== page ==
Rogers-O'Brien Construction pilots wearables to reduce heat-related injuries on jobsites

Rogers-O'Brien Construction (RO) has launched a pilot program utilizing SafeGuard, a safety-as-a-service platform for real-time health and safety risk assessment. Non-invasive wearables connected to SafeGuard continuously monitor personnel to prevent heat exhaustion on jobsites, reducing the risk of related injuries. RO is the first general contractor to pilot this program.

Contractors | May 26, 2023

Enhanced use of data is crucial for improving construction job site safety

Executives with major construction companies say new digital tools are allowing them to use data more effectively to reduce serious safety incidents and improve job site safety.

boombox1 - default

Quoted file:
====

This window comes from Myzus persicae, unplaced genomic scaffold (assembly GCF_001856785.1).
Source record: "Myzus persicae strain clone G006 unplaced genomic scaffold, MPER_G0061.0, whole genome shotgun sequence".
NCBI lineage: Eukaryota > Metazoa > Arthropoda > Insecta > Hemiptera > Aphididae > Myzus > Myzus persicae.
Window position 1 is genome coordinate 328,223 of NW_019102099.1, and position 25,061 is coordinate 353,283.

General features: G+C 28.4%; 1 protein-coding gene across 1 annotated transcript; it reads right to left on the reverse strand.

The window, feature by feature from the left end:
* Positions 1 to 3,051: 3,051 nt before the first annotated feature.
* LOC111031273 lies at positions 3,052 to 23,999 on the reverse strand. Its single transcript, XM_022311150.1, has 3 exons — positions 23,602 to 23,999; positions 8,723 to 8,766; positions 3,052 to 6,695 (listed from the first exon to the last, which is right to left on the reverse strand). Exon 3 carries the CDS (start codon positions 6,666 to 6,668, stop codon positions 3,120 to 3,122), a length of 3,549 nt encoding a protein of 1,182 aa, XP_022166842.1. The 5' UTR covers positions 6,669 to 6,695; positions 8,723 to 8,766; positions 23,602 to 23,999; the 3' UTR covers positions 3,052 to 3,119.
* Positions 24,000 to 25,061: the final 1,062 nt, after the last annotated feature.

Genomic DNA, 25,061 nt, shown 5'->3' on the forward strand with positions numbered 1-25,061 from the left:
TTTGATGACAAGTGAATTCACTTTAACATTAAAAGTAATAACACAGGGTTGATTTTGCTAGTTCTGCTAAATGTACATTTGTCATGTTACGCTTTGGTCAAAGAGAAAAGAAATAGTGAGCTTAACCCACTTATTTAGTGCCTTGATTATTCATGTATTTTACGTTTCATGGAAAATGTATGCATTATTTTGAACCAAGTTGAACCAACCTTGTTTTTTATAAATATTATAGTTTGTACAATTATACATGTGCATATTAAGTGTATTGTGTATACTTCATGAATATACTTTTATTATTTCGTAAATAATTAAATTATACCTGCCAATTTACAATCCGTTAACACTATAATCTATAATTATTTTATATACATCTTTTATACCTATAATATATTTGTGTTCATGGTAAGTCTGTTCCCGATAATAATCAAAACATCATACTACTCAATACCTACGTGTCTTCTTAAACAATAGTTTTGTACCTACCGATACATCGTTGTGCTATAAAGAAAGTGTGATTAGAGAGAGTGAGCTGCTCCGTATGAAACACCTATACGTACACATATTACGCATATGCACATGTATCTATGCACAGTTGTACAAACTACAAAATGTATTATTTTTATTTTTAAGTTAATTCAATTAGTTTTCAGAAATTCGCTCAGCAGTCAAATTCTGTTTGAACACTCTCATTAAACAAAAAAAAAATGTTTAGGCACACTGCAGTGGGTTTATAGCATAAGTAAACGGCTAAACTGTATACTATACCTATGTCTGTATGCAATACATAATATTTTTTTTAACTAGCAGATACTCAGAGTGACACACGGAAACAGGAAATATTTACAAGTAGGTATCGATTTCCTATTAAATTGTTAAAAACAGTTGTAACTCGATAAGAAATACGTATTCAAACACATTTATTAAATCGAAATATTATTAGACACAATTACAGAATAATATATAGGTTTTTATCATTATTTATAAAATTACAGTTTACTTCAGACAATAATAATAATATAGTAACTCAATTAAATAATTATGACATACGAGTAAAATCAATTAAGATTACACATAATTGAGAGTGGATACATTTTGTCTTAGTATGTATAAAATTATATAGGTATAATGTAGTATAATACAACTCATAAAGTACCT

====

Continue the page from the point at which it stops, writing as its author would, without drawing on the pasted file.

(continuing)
boombox2 -
native1 -

More In Category

Digital Twin

Creating the foundation for a Digital Twin

Aligning the BIM model with the owner’s asset management system is the crucial first step in creating a Digital Twin. By following these guidelines, organizations can harness the power of Digital Twins to optimize facility management, maintenance planning, and decision-making throughout the building’s lifecycle.

halfpage1 -

Most Popular Content

  1. 2021 Giants 400 Report
  2. Top 150 Architecture Firms for 2019
  3. 13 projects that represent the future of affordable housing
  4. Sagrada Familia completion date pushed back due to coronavirus
  5. Top 160 Architecture Firms 2021